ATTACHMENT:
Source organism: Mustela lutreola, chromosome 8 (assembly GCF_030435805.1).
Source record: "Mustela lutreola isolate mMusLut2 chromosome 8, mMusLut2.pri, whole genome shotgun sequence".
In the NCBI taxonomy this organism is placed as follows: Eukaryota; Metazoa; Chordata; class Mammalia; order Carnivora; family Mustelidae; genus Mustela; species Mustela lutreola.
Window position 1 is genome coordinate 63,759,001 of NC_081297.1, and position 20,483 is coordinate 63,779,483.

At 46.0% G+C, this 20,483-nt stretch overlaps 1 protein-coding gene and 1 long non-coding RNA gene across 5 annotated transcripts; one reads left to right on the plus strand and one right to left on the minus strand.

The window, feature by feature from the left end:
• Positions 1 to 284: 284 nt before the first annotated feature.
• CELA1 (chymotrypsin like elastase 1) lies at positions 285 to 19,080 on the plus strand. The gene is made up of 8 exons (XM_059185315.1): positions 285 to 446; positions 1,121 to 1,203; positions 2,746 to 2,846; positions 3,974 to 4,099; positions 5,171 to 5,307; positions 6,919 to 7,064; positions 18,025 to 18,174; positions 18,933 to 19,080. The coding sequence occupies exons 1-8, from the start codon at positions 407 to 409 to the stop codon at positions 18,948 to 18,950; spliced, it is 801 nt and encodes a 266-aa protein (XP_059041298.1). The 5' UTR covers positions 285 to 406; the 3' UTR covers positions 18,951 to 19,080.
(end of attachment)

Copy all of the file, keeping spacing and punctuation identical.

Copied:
Source organism: Mustela lutreola, chromosome 8 (assembly GCF_030435805.1).
Source record: "Mustela lutreola isolate mMusLut2 chromosome 8, mMusLut2.pri, whole genome shotgun sequence".
In the NCBI taxonomy this organism is placed as follows: Eukaryota; Metazoa; Chordata; class Mammalia; order Carnivora; family Mustelidae; genus Mustela; species Mustela lutreola.
Window position 1 is genome coordinate 63,759,001 of NC_081297.1, and position 20,483 is coordinate 63,779,483.

At 46.0% G+C, this 20,483-nt stretch overlaps 1 protein-coding gene and 1 long non-coding RNA gene across 5 annotated transcripts; one reads left to right on the plus strand and one right to left on the minus strand.

The window, feature by feature from the left end:
• Positions 1 to 284: 284 nt before the first annotated feature.
• CELA1 (chymotrypsin like elastase 1) lies at positions 285 to 19,080 on the plus strand. The gene is made up of 8 exons (XM_059185315.1): positions 285 to 446; positions 1,121 to 1,203; positions 2,746 to 2,846; positions 3,974 to 4,099; positions 5,171 to 5,307; positions 6,919 to 7,064; positions 18,025 to 18,174; positions 18,933 to 19,080. The coding sequence occupies exons 1-8, from the start codon at positions 407 to 409 to the stop codon at positions 18,948 to 18,950; spliced, it is 801 nt and encodes a 266-aa protein (XP_059041298.1). The 5' UTR covers positions 285 to 406; the 3' UTR covers positions 18,951 to 19,080.